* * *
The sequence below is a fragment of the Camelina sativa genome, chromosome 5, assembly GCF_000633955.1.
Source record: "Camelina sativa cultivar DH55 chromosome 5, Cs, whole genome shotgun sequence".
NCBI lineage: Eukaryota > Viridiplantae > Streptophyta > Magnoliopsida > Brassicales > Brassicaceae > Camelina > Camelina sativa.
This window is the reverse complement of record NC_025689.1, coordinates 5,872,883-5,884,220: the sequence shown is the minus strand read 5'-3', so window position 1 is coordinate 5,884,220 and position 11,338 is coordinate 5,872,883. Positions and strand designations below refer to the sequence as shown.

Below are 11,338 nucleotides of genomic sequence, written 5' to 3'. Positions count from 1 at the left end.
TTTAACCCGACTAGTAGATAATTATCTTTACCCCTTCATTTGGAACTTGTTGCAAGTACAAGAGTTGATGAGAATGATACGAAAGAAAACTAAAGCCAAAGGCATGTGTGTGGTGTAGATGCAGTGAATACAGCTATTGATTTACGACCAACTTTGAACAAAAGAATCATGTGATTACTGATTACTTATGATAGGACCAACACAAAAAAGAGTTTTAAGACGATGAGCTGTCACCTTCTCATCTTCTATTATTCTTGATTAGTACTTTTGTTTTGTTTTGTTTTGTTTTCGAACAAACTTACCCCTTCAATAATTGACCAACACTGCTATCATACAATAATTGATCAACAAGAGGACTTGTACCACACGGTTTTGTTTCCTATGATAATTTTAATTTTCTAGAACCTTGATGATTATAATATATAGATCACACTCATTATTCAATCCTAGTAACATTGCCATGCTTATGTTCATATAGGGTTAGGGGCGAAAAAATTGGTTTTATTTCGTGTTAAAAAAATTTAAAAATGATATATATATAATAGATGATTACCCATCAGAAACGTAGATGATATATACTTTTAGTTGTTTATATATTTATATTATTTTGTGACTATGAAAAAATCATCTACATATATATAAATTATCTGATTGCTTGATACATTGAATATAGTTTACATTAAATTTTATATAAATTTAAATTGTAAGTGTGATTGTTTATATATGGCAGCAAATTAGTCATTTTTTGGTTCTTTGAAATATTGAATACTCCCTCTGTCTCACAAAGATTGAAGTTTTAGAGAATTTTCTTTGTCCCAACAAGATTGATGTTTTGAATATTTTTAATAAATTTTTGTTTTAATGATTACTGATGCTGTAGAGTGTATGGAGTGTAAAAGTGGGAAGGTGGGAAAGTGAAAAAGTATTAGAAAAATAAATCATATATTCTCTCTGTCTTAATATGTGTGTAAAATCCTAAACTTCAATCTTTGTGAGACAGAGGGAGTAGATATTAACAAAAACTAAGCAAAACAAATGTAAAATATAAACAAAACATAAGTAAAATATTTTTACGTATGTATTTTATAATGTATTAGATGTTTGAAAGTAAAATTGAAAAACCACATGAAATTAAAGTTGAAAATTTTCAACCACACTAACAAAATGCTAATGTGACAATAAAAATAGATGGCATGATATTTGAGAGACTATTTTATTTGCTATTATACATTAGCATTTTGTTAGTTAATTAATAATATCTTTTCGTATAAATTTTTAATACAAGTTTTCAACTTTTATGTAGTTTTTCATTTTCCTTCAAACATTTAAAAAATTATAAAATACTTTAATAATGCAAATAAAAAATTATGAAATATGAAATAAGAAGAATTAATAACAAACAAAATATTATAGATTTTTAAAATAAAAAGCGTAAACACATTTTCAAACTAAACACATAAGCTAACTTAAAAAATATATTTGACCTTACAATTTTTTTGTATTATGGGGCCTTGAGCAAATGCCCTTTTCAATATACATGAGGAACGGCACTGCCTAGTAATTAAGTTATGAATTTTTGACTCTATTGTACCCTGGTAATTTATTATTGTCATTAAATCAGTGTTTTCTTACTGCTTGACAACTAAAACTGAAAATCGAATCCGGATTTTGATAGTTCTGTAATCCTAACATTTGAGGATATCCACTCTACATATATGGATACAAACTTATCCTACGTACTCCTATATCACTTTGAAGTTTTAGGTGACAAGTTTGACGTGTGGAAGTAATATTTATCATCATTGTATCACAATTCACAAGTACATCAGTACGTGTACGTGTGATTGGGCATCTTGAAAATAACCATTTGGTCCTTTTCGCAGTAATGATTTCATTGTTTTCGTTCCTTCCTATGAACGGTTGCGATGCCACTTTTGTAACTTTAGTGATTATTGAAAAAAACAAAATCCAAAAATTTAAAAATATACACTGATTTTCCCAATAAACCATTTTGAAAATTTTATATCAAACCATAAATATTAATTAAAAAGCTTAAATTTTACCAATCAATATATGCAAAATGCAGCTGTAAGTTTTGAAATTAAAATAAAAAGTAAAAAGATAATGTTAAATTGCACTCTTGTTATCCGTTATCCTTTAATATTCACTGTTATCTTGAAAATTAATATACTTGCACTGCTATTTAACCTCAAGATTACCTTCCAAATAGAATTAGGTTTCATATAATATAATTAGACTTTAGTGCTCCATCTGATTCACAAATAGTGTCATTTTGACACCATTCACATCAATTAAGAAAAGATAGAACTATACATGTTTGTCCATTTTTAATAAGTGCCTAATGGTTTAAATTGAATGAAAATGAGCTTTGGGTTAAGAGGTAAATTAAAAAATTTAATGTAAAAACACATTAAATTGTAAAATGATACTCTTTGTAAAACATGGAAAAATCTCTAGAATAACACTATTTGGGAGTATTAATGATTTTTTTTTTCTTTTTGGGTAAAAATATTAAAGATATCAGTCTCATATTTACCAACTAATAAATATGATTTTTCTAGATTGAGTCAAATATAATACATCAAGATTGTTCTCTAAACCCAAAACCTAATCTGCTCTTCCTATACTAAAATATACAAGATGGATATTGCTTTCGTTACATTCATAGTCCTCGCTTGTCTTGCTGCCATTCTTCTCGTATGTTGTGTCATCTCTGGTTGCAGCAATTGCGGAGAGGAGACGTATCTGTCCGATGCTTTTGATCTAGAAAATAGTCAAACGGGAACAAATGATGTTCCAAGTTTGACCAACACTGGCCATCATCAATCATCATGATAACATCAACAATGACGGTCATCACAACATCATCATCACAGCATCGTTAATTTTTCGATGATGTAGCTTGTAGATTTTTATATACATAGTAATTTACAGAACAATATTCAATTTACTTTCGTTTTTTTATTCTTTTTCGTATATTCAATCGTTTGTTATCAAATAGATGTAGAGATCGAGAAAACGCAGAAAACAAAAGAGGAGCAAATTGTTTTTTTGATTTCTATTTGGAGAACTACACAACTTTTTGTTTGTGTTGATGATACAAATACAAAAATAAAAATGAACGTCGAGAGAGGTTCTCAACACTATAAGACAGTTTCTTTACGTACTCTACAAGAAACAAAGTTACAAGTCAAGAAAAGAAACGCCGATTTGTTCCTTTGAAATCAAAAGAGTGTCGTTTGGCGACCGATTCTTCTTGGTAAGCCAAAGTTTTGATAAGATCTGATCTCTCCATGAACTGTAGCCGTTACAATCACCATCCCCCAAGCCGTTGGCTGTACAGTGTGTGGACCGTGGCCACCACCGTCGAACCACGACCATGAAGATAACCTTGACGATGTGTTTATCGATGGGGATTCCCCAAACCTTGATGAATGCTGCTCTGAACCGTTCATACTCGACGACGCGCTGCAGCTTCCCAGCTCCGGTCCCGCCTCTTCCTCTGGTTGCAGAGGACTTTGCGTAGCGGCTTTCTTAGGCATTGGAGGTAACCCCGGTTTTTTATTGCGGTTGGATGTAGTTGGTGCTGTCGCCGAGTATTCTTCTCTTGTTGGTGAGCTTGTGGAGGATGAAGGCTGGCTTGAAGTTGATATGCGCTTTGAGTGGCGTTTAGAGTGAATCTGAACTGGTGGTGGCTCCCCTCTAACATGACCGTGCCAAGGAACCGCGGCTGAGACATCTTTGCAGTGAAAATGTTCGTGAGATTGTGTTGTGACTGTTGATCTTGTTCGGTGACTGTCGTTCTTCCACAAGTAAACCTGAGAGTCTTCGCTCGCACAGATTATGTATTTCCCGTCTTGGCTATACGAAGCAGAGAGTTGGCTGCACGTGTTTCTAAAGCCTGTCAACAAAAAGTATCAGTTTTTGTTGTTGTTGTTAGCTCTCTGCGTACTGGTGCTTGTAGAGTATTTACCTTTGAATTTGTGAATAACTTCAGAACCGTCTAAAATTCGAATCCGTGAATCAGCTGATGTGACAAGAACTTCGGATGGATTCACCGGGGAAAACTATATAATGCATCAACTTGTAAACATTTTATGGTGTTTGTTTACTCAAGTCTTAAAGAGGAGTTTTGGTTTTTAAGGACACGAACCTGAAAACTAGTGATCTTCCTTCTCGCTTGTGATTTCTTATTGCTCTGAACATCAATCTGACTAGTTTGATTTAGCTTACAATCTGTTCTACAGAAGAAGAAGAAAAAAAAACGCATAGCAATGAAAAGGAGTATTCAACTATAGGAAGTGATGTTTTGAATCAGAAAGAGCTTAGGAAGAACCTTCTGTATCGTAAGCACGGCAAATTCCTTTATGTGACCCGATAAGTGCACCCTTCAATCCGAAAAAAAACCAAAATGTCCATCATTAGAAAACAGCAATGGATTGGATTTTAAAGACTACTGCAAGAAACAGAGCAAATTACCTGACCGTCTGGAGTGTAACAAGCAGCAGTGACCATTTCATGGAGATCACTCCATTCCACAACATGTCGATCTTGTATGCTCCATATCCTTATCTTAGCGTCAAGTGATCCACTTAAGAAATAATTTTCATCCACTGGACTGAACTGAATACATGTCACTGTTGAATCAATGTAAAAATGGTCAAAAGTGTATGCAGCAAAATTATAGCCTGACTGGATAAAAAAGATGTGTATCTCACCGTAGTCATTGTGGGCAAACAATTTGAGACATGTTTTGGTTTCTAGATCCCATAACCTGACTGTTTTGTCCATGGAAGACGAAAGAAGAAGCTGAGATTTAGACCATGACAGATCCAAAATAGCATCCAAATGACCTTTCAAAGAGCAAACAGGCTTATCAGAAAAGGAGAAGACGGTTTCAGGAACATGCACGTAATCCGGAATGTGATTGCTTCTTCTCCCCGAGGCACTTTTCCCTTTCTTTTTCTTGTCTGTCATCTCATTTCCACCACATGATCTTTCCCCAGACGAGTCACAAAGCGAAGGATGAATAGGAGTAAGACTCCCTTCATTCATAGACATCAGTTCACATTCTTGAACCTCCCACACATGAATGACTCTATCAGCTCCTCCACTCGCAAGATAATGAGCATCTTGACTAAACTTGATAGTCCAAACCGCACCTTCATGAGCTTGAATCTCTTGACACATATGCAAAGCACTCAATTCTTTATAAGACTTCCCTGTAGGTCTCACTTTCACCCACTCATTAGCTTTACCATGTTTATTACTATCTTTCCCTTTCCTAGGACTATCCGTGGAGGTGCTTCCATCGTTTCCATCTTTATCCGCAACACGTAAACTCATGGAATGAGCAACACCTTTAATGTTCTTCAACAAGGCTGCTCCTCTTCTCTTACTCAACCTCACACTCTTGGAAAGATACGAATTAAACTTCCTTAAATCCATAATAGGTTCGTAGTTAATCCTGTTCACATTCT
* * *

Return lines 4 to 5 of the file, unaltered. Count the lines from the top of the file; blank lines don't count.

This window is the reverse complement of record NC_025689.1, coordinates 5,872,883-5,884,220: the sequence shown is the minus strand read 5'-3', so window position 1 is coordinate 5,884,220 and position 11,338 is coordinate 5,872,883. Positions and strand designations below refer to the sequence as shown.

Below are 11,338 nucleotides of genomic sequence, written 5' to 3'. Positions count from 1 at the left end.